WASHINGTON — The Pentagon is lowering its estimate of the number of people it believes have faced retaliation for making claims of sexual assault, arguing that what might sometimes feel like revenge may actually be an attempt to help.
The decision, following a year of debate, is likely to face some criticism, particularly from sexual assault survivors who faced social snubs, harassment, job transfers or other actions in the emotional aftermath of an attack.
But what victims may see as vengeful behavior is, in some cases, actions that are meant to help the survivor heal or get them away from their alleged attackers, military officials say. In other cases, social backlash, bullying or other negative social media behavior may be difficult to pinpoint or trace, and even harder to legally punish.
"It's not because we don't think that the others didn't have a bad experience, but everybody needs to have an understanding of what is the current state of policy and law to get after some of these experiences," said Nate Galbreath, senior executive adviser for the Pentagon's sexual assault prevention office. "We hope that by helping everybody understand the services that are available, that we can help them sort through what they're experiencing and maybe create some solutions."
In December 2014, a RAND survey initially said that more than 60 percent of sexual assault victims believed they had faced some type of retaliation from commanders or peers. That estimate was reduced to about 57 percent last year after officials concluded that the survey questions may have inadvertently included actions by commanders seeking to protect the victim or other social practices that were not designed to persuade a victim not to press forward with criminal proceedings.
This year, officials say, the retaliation estimate is closer to 38 percent — or nearly 4 in 10 sexual assault victims believe they face some kind of legally punishable retribution for filing their assault complaint. The number, while smaller, is still jarring to officials who say they need to do more education and training to prevent and resolve retaliation problems.
The new estimates come from a smaller survey sample of reservists and some victims who went through the military justice system. The results mirror the larger survey in that about two-thirds of victims believed they experienced retaliation. But slightly more than one-third of the smaller group faced actions that could be considered violations of law or policy.
The lower number weeds out things like transfers designed to get victims out of bad situations. But such moves could be debatable if, for example, victims believe the transfer might stall their career or path to promotion.
In an effort to aid assault victims who face retaliation, Galbreath said the department is beefing up efforts to encourage reporting, to provide better treatment, and to make sure victims understand their options to quickly request a transfer or other remedy.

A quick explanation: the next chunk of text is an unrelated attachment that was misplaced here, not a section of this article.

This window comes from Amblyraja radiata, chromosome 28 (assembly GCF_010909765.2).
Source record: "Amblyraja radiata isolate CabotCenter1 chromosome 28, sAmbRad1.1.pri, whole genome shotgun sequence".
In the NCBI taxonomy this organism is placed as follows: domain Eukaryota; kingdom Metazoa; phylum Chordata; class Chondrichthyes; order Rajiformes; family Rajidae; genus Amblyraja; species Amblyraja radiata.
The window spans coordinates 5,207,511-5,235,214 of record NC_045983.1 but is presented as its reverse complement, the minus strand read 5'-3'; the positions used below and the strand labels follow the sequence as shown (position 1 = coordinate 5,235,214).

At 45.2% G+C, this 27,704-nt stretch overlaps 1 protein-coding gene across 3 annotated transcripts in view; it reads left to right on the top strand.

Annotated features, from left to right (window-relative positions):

The new campaign also includes plans to better explain and enforce social media behavior, including details on what on-duty and off-duty activities can be punished and what is considered inappropriate even if it's not illegal.
"We agree that a lot of this that's done on Yik Yak, stuff that's done on Facebook, on Twitter, where people can sneak behind the internet and pop out and really harass people and cause people a lot of grief -- we want to get after that," said Galbreath, adding that the department is putting together new social media guidance.
The guidance, he said, will help service members better understand that when they are on active duty, using a government computer, their freedom of speech may be a bit curtailed and they can't do things on social media that would harass someone or cause them grief.
The changes come as the military continues to struggle to reduce sexual assaults. According to officials, the number of reported sexual assaults in 2015 was largely the same as the previous year, triggering more debate over new ways to get the numbers to go down. There were a bit more than 6,000 reports of sexual assault in 2014,
U.S. officials described the latest totals on condition of anonymity because they weren't authorized to discuss the report ahead of its expected release Thursday.
Noting that the numbers "have plateaued," Adm. John Richardson, the Navy's top officer, said it's time to make midgrade and junior officers and enlisted service members more accountable when they see a bad situation developing. And it starts, he said, with eliminating the concept of bystanders.
"Nobody is a bystander —- we are all in this," Richardson said in an interview with The Associated Press. "Bystander kind of creates a potential haven to make a choice — do I want to get involved or do I not. And there's no choice in our business ... You are not a bystander, you are a full up participant in this and so you've got an obligation to go in and help your shipmate."
Previously, military officials have tried to focus training on the idea that bystanders should get involved. But Richardson said that sailors and other members of the military are trained to immediately get involved, particularly in safety situations. So, preventing sexual assault or stopping it before it happens should be no different, he said.
He said the Navy is working on role-playing scenarios that help service members identify potentially dangerous situations.
"If you learn to recognize those signs and you couple that with an obligation to move in and intervene, then I think that crossing that threshold where I'm obliged to act, it will catch on like a brush fire," Richardson said.